Once retained, the lawyer helps the client determine whether bankruptcy is appropriate and, if so, what type of relief is needed. At the outset, the lawyer must explain the benefits and burdens of bankruptcy. While the central goal of bankruptcy is to obtain a discharge of debts, bankruptcy also provides the benefit of the “automatic stay,” which is a federal injunction against all collection activity that takes effect when the petition is filed. The stay provides a debtor with a much needed “breathing spell” while dealing with his or her financial affairs. On the other hand, once a client obtains a Chapter 7 discharge, he or she is prohibited from obtaining additional Chapter 7 relief for the next eight years. Additionally, the bankruptcy filing can remain on a client’s credit report for up to ten years. Finally, some debts (e.g., taxes and student loans) are difficult to discharge in bankruptcy.
The lawyer must also counsel the client in selecting the appropriate type of bankruptcy relief. Under Chapter 7 of the Bankruptcy Code, a debtor’s “non-exempt” property is liquidated to pay creditors. In contrast, under Chapter 13 of the Bankruptcy Code, a debtor has the opportunity to protect his or her “non-exempt” property from the reach of creditors by paying defaulted debts over time through a repayment plan funded by the debtor’s excess income. Typically, a low-income debtor will opt for relief under Chapter 7 because the debtor does not have any “non-exempt” property to protect or because he or she does not have any excess income to fund a repayment plan.
Finally, the lawyer should be sensitive to the client’s non-legal concerns. For an individual debtor, the moral implications or social impact of walking away from debts may weigh as heavily in his or her decision as anything else. While there are no easy answers to these concerns, the lawyer should not underestimate their importance and should engage with the client in addressing them.
Following the decision to file bankruptcy, the lawyer helps the client complete and file the petition, which details the client’s assets, liabilities, income, expenses, and other financial information, and accompanies the client to the Section 341 meeting of creditors, at which creditors and the bankruptcy trustee are given the opportunity to ask the client questions before the bankruptcy court enters any discharge order. The lifespan of a typical Chapter 7 pro bono case is three to four months from initial interview to discharge.
An Enriching Experience
In our experience, helping low-income debtors obtain a “fresh start” in their financial lives through debt relief is its own reward. While we are happy to serve the community in this manner, we have also found that pro bono representation enriches our own experiences and careers. Particularly for developing attorneys, pro bono representation provides an opportunity to increase substantive legal knowledge, to sharpen client counseling skills, and to gain exposure in the local legal community. We are grateful for the VLP’s resources and support, which have afforded us these opportunities.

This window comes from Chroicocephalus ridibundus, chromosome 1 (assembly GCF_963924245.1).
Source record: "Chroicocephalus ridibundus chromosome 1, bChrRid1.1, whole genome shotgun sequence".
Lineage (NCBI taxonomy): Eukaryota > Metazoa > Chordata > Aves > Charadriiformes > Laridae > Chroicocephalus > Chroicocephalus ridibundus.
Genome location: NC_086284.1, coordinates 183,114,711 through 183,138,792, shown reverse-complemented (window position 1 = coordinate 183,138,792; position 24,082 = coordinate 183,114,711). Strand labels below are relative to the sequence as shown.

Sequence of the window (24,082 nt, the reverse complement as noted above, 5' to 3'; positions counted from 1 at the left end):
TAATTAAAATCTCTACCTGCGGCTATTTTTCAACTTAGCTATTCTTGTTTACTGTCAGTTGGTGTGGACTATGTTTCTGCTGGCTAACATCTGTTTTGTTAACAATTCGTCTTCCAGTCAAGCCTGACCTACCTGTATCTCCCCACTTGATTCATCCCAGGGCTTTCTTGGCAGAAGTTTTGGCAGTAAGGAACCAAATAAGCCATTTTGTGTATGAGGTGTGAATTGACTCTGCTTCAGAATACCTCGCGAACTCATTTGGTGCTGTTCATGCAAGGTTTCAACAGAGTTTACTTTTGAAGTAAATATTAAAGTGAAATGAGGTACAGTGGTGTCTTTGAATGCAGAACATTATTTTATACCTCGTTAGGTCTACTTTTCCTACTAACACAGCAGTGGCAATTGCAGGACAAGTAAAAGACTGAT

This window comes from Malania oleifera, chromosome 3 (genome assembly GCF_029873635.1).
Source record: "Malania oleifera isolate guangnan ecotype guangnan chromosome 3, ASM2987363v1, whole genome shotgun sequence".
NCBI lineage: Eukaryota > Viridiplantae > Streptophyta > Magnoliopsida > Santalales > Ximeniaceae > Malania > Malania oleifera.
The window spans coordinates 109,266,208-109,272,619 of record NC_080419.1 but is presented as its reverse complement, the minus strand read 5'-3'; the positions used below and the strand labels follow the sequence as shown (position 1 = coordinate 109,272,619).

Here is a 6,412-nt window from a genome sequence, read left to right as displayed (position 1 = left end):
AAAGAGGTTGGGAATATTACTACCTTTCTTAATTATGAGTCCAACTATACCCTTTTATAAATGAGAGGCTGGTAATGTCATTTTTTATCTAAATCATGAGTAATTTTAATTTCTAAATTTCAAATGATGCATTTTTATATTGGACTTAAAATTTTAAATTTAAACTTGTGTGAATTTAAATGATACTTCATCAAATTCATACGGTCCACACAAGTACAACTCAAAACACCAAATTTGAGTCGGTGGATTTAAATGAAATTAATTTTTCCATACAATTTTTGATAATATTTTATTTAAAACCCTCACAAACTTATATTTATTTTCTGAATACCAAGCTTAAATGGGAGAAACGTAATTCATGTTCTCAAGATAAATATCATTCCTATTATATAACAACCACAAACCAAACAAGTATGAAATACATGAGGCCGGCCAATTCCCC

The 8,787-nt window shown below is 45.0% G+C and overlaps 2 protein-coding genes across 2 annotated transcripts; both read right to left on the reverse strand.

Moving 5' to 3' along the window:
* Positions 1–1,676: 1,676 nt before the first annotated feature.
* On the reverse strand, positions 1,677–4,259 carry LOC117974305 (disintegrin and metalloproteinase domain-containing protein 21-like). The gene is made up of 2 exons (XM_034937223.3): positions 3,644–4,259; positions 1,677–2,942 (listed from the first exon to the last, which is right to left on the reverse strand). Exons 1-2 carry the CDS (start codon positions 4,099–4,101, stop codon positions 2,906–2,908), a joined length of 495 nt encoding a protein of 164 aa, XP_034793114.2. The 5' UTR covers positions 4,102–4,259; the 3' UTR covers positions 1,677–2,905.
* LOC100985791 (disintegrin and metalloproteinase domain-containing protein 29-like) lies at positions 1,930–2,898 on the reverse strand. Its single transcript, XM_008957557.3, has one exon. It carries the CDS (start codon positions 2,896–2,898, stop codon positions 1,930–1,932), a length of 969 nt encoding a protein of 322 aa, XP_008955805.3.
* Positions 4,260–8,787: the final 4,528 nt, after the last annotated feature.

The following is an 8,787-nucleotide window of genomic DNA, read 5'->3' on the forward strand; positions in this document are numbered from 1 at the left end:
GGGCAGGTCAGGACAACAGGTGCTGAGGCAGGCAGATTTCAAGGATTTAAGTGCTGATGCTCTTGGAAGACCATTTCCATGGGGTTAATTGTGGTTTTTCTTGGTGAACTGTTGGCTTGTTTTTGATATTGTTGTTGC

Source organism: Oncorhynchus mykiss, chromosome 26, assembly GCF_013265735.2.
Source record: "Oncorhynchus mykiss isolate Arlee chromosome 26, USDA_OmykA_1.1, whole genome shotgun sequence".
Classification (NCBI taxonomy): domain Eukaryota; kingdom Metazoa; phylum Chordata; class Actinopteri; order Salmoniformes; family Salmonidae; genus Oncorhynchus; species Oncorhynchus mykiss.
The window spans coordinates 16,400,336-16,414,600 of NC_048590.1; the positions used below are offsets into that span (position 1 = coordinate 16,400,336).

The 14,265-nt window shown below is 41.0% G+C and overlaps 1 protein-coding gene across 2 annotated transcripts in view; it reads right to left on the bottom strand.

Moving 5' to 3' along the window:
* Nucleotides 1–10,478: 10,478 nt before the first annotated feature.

The BBA provides training for lawyers who would like to represent pro bono clients in Chapter 7 bankruptcy cases. For more information on opportunities with the VLP, please visit www.vlpnet.org.
Meg McKenzie Feist and Megan B. Felter are associates in the Finance & Restructuring Group at Choate, Hall & Stewart LLP in Boston.
By James D. Smeallie
In March of this year, the Boston Bar Foundation (BBF) released a groundbreaking study assessing the practical impact of legal representation in eviction cases. The data indicated that without representation by counsel, many vulnerable tenants forfeit important rights, often lose possession of homes they could have retained, and sometimes forego substantial financial benefits. Conducted under the auspices of a Boston Bar Association (BBA) Task Force on Expanding Civil Right to Counsel, the study involved two different pilot projects, one in the Quincy District Court, and one in the Northeast Housing Court.
Meanwhile, a study conducted by the Task Force to Expand Access to Civil Legal Services in New York found that “the unmet need for civil legal assistance in New York State is profoundly impacting vulnerable New Yorkers and costing taxpayers millions of dollars by increasing homelessness, failing to prevent domestic violence, and increasing poverty.”
This is not a new problem. In 1999, the BBA’s Real Estate Section partnered with the Volunteer Lawyers Project of the Boston Bar Association (VLP), Greater Boston Legal Services (GBLS), the WilmerHale Legal Services Center, and the Boston Housing Court (BHC) to establish a Lawyer for the Day program. The goal was to prevent evictions resulting in homelessness. At the request of the BHC, the program has two different legal information tables, one for unrepresented tenants, and another for unrepresented landlords. The Herbert W. Vaughan Fund of the BBF helps support the operations of this program.